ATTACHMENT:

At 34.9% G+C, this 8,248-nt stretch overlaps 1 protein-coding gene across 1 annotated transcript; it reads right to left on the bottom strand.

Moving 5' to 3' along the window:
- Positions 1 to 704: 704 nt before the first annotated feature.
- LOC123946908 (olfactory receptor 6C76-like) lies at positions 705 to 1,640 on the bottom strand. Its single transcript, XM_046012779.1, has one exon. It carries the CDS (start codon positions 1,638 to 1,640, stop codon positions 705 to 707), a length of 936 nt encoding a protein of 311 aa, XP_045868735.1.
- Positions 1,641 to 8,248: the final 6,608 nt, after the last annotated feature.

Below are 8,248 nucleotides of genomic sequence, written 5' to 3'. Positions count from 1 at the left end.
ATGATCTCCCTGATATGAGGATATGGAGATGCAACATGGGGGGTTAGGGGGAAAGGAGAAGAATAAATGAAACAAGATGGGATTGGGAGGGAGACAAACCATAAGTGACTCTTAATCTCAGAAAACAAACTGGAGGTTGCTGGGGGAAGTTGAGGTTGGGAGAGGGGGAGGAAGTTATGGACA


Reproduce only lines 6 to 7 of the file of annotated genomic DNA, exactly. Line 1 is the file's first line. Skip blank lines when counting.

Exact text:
Below are 8,248 nucleotides of genomic sequence, written 5' to 3'. Positions count from 1 at the left end.
ATGATCTCCCTGATATGAGGATATGGAGATGCAACATGGGGGGTTAGGGGGAAAGGAGAAGAATAAATGAAACAAGATGGGATTGGGAGGGAGACAAACCATAAGTGACTCTTAATCTCAGAAAACAAACTGGAGGTTGCTGGGGGAAGTTGAGGTTGGGAGAGGGGGAGGAAGTTATGGACA